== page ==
Joseph Matthew Dolan never imagined he would be pounced on and arrested by heavily-armed anti-terror policemen for carrying a large cross around Jerusalem.
Dolan crafted the 50-kilogram, two-meter-long cross himself after gathering the wooden planks in a remote forest in New York state five years ago.
Last week, while attending the Jerusalem March - the annual Feast of Tabernacles event that hosts thousands of evangelical pilgrims - Dolan, two of his friends, his 21-year-old fiancÃ© and their puppy were detained for questioning after they joined the march with the cross.
Pictures of Dolan surrounded by the Yasam (elite anti-terror policemen) while clinging to his cross were spread on the front pages of several Israeli newspapers and opened the local TV news broadcasts.
Despite the fact that no law forbids people to carry crosses in public, Dolan is convinced that his Christian symbol caused the fuss.
"I have carried that cross to other countries, as well, by plane and by buses, and I never had problems or overweight fines," he said, stressing that this was his first bad experience with the police.
Jerusalem Police accused the four detainees of provocative behavior, interruption of a march they were not a part of, refusal to cooperate with police investigators and yelling, 'This is our march,' while carrying a large wooden cross that, police said, "could have been used for hiding weapons, as far as we know."
"Many Christians from around the world take part in this parade to show their support [for] Israel," Dolan told The Jerusalem Post. "It's not a Christian parade, but many Christians participate, and this year there were 7,000 of them. We were excited that we could see it, and we were thinking, should we watch it or join it? We weren't shouting, 'This is our march.' Unless they say that I was provoking them by carrying the cross, I didn't do anything to anybody there."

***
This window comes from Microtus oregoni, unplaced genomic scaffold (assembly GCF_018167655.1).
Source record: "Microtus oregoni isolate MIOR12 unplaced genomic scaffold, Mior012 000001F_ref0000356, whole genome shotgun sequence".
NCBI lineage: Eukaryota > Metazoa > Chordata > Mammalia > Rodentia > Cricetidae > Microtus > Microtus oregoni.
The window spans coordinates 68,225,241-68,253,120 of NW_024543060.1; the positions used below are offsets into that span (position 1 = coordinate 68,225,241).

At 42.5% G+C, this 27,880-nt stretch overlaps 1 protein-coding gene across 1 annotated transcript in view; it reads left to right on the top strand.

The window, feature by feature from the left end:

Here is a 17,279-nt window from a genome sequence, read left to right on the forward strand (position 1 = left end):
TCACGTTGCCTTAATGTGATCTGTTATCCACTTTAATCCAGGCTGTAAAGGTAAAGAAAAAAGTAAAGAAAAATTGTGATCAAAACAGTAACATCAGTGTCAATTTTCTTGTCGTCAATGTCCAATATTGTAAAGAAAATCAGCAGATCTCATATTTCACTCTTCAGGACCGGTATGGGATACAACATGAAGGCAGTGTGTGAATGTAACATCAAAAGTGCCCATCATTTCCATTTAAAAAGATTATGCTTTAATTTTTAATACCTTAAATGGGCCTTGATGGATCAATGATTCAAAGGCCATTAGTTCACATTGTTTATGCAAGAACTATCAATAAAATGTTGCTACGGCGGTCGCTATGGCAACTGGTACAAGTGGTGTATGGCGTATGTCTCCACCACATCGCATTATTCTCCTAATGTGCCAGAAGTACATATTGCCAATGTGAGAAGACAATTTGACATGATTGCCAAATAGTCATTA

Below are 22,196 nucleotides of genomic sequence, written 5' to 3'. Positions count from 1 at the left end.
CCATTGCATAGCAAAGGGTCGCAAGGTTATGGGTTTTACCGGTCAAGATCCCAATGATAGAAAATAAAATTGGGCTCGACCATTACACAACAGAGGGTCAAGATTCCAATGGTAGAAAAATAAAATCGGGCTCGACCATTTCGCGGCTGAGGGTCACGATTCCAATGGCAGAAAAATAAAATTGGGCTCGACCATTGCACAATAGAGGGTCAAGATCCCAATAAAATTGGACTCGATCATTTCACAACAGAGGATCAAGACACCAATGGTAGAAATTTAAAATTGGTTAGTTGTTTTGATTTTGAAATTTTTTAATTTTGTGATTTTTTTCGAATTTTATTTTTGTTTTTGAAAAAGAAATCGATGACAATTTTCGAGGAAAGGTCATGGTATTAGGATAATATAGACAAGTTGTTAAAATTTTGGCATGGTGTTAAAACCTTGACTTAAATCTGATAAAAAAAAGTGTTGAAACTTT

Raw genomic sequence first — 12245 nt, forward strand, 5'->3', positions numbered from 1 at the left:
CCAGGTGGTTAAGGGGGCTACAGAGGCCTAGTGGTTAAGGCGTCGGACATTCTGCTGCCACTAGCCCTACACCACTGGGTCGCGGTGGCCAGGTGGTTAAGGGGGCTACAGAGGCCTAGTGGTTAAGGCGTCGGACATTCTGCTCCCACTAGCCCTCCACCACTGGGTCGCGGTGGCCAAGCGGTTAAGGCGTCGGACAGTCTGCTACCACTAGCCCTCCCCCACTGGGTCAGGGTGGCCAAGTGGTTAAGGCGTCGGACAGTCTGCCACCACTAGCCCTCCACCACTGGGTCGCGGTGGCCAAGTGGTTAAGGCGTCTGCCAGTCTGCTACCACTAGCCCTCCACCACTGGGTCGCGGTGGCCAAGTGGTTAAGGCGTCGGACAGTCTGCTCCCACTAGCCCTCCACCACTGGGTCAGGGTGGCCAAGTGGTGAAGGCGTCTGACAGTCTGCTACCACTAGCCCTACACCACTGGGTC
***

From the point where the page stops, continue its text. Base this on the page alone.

Cmdr. Bruno Stein, who heads Jerusalem's Zion precinct, supervised the event. "The person detained is familiar to the police as someone who wanders around Jerusalem - especially east Jerusalem and the Old City - creating provocations and shouting. Usually, if it wasn't disturbing anyone, we would remove him from the road, but at the march he really started to cause a commotion among the Orthodox people who arrived there. ... We had no choice but to ask him and his friends to join us for questioning," Stein told the Post.
"Anyone who wanted to take part in the march could have done that. As I see it, he was looking for this [opportunity for] provocation and tried to draw the media's attention, and he succeeded," Stein said.
He added that "usually, police would have pressed charges against this sort of disturbance."
In Jerusalem, it is not uncommon to encounter people preaching at Jerusalem's Zion Square or praying and speaking to themselves along the Ben-Yehuda pedestrian mall.
"Jerusalem Syndrome," as experts have classified this phenomenon, refers to a psychosis involving obsessive, religiously-themed ideas, delusions or experiences triggered by or leading to a visit to the Israeli capital.
Prof. Eliezer Witztum, a psychiatrist who studied this phenomenon with his colleague Prof. Moshe Klein and researched the behavior of 82 sufferers, said the syndrome was not unique to one religion or denomination, but has affected Jews and Christians of many different backgrounds.